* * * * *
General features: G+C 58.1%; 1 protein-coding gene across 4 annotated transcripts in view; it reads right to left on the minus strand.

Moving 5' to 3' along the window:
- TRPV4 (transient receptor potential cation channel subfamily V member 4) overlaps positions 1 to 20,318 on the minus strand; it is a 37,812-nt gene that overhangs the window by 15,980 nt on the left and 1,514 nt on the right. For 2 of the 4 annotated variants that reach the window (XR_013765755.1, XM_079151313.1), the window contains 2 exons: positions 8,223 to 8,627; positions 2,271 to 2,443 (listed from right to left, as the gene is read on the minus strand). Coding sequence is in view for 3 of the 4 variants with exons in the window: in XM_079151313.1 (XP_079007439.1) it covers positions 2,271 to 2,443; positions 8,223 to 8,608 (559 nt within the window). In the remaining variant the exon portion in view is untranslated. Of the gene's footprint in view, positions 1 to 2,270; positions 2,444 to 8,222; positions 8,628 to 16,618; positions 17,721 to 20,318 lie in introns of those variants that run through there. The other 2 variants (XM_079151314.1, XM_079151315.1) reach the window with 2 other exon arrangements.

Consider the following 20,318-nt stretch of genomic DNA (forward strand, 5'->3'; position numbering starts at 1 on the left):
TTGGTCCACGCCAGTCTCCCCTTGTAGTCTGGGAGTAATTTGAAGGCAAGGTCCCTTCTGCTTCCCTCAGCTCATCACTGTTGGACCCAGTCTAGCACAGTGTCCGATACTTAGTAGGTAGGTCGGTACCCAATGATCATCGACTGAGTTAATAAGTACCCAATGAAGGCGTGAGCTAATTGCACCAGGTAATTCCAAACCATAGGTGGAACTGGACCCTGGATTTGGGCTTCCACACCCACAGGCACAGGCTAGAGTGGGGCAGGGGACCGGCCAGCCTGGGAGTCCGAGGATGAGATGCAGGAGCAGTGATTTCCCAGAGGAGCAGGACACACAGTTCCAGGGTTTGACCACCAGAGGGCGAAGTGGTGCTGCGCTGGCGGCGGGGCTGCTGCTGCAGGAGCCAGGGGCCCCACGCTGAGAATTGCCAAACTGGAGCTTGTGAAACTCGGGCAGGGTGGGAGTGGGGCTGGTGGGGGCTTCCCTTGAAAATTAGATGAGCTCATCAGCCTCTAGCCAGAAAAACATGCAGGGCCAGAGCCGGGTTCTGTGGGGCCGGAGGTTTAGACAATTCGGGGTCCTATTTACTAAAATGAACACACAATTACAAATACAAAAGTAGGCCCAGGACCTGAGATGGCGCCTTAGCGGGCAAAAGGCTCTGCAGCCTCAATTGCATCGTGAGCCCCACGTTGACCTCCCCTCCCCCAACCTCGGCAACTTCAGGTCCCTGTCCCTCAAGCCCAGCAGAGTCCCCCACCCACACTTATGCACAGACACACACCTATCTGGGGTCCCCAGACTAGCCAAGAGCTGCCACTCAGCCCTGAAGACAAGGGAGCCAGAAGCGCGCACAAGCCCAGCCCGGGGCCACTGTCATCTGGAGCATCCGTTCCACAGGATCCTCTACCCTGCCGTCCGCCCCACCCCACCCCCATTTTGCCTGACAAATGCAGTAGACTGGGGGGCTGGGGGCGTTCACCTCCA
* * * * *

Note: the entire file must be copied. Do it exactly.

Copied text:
General features: G+C 58.1%; 1 protein-coding gene across 4 annotated transcripts in view; it reads right to left on the minus strand.

Moving 5' to 3' along the window:
- TRPV4 (transient receptor potential cation channel subfamily V member 4) overlaps positions 1 to 20,318 on the minus strand; it is a 37,812-nt gene that overhangs the window by 15,980 nt on the left and 1,514 nt on the right. For 2 of the 4 annotated variants that reach the window (XR_013765755.1, XM_079151313.1), the window contains 2 exons: positions 8,223 to 8,627; positions 2,271 to 2,443 (listed from right to left, as the gene is read on the minus strand). Coding sequence is in view for 3 of the 4 variants with exons in the window: in XM_079151313.1 (XP_079007439.1) it covers positions 2,271 to 2,443; positions 8,223 to 8,608 (559 nt within the window). In the remaining variant the exon portion in view is untranslated. Of the gene's footprint in view, positions 1 to 2,270; positions 2,444 to 8,222; positions 8,628 to 16,618; positions 17,721 to 20,318 lie in introns of those variants that run through there. The other 2 variants (XM_079151314.1, XM_079151315.1) reach the window with 2 other exon arrangements.

Consider the following 20,318-nt stretch of genomic DNA (forward strand, 5'->3'; position numbering starts at 1 on the left):
TTGGTCCACGCCAGTCTCCCCTTGTAGTCTGGGAGTAATTTGAAGGCAAGGTCCCTTCTGCTTCCCTCAGCTCATCACTGTTGGACCCAGTCTAGCACAGTGTCCGATACTTAGTAGGTAGGTCGGTACCCAATGATCATCGACTGAGTTAATAAGTACCCAATGAAGGCGTGAGCTAATTGCACCAGGTAATTCCAAACCATAGGTGGAACTGGACCCTGGATTTGGGCTTCCACACCCACAGGCACAGGCTAGAGTGGGGCAGGGGACCGGCCAGCCTGGGAGTCCGAGGATGAGATGCAGGAGCAGTGATTTCCCAGAGGAGCAGGACACACAGTTCCAGGGTTTGACCACCAGAGGGCGAAGTGGTGCTGCGCTGGCGGCGGGGCTGCTGCTGCAGGAGCCAGGGGCCCCACGCTGAGAATTGCCAAACTGGAGCTTGTGAAACTCGGGCAGGGTGGGAGTGGGGCTGGTGGGGGCTTCCCTTGAAAATTAGATGAGCTCATCAGCCTCTAGCCAGAAAAACATGCAGGGCCAGAGCCGGGTTCTGTGGGGCCGGAGGTTTAGACAATTCGGGGTCCTATTTACTAAAATGAACACACAATTACAAATACAAAAGTAGGCCCAGGACCTGAGATGGCGCCTTAGCGGGCAAAAGGCTCTGCAGCCTCAATTGCATCGTGAGCCCCACGTTGACCTCCCCTCCCCCAACCTCGGCAACTTCAGGTCCCTGTCCCTCAAGCCCAGCAGAGTCCCCCACCCACACTTATGCACAGACACACACCTATCTGGGGTCCCCAGACTAGCCAAGAGCTGCCACTCAGCCCTGAAGACAAGGGAGCCAGAAGCGCGCACAAGCCCAGCCCGGGGCCACTGTCATCTGGAGCATCCGTTCCACAGGATCCTCTACCCTGCCGTCCGCCCCACCCCACCCCCATTTTGCCTGACAAATGCAGTAGACTGGGGGGCTGGGGGCGTTCACCTCCA